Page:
The National Weather Service says total rainfall accumulations of 1 to 3 inches will be possible by Thursday morning, with localized rainfall amounts above 3 inches possible. This rainfall on top of saturated grounds will lead to a heightened risk of flash flooding as well as river flooding.

The watch area includes a large part of northwest Iowa, including Clay, Dickinson, Lyon, O’Brien, Osceola, and Sioux counties, as well as adjacent areas of Minnesota and South Dakota.

This Flood Watch will be in effect from 7:00 Wednesday evening until 10:00 Thursday morning.

Keep tuned to KIWA for any future updates.

September 19, 2018 - 10:48 am - Posted in News

Northwest Iowa — This is the last week of summer and forecasters at the National Climate Center are raising the odds of an El Nino weather pattern impacting our region soon.

Meteorologist Dennis Todey, director of the U-S-D-A’s Midwest Climate Hub, says we may see a shift within a few months.

Forecasting models indicate a weak El Nino is most likely, Todey says, but that’s just at the moment.

Todey says it’s a safer bet the impacts of the weather pattern will be felt more next year than this fall.

Forecasts for the last three months of the year show near-normal temperatures and precipitation are likely for the region.

September 14, 2018 - 10:18 am - Posted in News

Northwest Iowa — School has been back in session for a couple of weeks around northwest Iowa, and normally during the early days of the school year motoristsneed to be reminded about interaction with school buses.

In 2012, the Iowa Legislature unanimously adopted “Kadyn’s Law. The law was in response to the death of 7-year old Kadyn Jade Halverson who was struck by a pickup and killed while trying to cross the road to board a school bus.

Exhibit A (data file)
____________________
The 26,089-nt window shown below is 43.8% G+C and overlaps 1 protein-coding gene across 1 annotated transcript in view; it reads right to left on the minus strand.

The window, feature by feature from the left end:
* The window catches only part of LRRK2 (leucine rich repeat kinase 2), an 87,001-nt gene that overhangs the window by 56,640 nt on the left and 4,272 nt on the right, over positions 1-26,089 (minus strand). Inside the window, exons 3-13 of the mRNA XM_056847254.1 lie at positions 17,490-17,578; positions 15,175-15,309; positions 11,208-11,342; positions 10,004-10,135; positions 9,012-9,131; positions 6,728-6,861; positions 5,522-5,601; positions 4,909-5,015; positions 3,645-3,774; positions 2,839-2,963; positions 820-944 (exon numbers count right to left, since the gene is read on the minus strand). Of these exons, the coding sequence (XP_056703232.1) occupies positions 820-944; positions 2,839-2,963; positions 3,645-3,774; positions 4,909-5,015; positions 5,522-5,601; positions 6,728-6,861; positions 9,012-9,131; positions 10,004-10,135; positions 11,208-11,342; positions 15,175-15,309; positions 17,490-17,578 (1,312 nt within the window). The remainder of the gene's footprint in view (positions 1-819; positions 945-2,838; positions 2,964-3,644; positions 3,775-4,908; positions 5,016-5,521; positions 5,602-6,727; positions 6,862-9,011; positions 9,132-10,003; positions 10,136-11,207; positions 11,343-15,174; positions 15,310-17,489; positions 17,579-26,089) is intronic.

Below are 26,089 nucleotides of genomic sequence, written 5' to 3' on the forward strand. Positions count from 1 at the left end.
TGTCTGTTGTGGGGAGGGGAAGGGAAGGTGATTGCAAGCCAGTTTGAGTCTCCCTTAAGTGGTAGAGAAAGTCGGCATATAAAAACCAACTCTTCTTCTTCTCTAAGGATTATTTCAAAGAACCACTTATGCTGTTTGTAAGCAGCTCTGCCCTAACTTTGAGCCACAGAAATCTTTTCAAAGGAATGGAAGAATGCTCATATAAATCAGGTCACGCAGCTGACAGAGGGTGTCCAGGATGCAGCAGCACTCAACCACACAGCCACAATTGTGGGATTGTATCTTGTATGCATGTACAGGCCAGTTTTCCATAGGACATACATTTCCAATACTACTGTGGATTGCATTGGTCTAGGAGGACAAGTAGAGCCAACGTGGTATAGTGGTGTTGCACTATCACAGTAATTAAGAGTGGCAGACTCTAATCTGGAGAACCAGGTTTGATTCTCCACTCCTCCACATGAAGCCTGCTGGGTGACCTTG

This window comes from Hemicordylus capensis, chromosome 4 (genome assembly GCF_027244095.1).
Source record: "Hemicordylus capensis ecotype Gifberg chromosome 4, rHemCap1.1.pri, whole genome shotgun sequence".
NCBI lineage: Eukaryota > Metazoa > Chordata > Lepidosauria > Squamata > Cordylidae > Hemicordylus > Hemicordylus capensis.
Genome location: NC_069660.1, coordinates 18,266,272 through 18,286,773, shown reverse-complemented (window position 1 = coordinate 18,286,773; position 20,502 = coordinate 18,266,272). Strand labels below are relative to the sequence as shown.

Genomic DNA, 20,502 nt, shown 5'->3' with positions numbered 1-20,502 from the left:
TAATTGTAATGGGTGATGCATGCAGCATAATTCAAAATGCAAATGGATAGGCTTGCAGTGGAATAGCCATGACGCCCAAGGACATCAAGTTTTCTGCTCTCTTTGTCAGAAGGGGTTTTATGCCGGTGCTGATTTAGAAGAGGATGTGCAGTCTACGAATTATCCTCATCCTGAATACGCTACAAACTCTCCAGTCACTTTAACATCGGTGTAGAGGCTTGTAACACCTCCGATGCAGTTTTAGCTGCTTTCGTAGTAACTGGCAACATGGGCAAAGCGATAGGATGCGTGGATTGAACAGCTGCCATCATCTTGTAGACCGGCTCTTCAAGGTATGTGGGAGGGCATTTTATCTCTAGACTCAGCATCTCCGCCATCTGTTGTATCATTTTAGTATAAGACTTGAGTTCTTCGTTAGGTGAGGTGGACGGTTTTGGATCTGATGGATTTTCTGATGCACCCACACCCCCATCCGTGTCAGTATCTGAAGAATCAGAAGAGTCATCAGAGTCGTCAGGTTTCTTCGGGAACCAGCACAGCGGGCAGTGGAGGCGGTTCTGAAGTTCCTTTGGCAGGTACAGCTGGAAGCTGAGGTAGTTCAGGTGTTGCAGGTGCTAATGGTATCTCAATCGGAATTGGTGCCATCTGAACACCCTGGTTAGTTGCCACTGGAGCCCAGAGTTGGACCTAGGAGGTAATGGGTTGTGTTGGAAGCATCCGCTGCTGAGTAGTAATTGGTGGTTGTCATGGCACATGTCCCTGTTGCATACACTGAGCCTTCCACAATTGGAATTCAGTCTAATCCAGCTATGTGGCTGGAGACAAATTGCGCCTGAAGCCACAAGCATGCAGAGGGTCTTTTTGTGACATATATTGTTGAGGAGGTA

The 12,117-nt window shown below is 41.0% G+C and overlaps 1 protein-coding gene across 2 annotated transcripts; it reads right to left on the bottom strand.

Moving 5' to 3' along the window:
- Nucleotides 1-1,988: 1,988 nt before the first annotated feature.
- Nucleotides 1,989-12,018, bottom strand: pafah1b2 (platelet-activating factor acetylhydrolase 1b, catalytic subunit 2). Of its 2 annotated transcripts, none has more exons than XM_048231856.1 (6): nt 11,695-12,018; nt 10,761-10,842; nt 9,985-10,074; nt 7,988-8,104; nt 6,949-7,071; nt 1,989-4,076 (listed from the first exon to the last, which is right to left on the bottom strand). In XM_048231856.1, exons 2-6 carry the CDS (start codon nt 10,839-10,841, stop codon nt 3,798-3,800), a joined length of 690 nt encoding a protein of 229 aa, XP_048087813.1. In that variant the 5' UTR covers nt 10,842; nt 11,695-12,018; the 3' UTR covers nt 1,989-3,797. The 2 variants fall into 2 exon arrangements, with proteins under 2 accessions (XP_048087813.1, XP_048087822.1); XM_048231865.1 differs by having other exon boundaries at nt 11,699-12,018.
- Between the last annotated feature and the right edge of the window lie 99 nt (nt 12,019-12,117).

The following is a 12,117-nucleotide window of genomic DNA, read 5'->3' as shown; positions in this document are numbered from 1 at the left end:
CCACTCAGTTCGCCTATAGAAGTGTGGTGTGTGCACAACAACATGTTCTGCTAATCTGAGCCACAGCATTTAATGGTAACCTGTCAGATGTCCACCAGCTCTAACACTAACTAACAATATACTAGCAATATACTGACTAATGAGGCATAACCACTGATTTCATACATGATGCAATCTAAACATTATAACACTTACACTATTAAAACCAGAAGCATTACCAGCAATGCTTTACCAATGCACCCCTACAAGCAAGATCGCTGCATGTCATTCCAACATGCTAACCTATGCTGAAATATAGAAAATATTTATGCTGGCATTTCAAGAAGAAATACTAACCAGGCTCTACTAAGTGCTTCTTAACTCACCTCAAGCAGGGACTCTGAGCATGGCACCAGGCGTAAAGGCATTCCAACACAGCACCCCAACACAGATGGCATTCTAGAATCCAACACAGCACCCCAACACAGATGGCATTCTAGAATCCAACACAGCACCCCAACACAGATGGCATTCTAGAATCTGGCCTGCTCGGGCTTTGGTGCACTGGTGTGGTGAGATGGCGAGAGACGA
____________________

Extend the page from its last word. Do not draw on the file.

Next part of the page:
The driver of the pickup violated Iowa’s stop arm law which prohibited drivers from passing a stopped school bus with the stop arms out, or when the red or amber lights are flashing.

Kadyn’s Law put some teeth into the penalties for violating Iowa’s stop arm law, as Iowa State Patrol Trooper Vince Kurtz tells us.

Trooper Kurtz reminds drivers that vehicles following a bus are not the only ones who are required to stop.

At the beginning of each school year we seem to hear reports of several drivers who violate Kadyn’s Law, but we’re happy to report that, as of Friday morning, that hasn’t been a major problem in the four-county area.

KIWA talked to Sheldon Schools Superintendent Cory Myer, and he says that Sheldon buses have reported no violations of Kadyn’s Law. At South O’Brien Schools they say they usually see a couple of violations each year, but thus far this school year there have been no reports. Hartley-Melvin-Sanborn Schools report no violations, as well.

In checking with area law enforcement agencies, we are happy to report that the O’Brien County Sheriff’s Office says they have received no reports. In Sioux County, Deputy Jamie Van Voorst says there have been a couple of violations reported to police departments in that county, but numbers are quite low. Lyon County Sheriff Stewart Vander Stoep says they usually receive five or six complaints each year, but so far have received no complaints. The Osceola County Sheriff’s Office reports one violation of Kadyn’s Law so far this year.

Trooper Kurtz tells KIWA that the only northwest Iowa school district that he has heard of who are reporting a large number of violations is Le Mars.

Just as a reminder, when you see a school bus with it’s yellow lights flashing, it’s preparing to stop, and you should prepare to stop, as well. When the red lights are flashing and the stop arm is extended you are required to stop, regardless of whether you are approaching the bus from the front or from the rear.

Please obey Kadyn’s Law, stop for stopped school buses, and keep our children safe.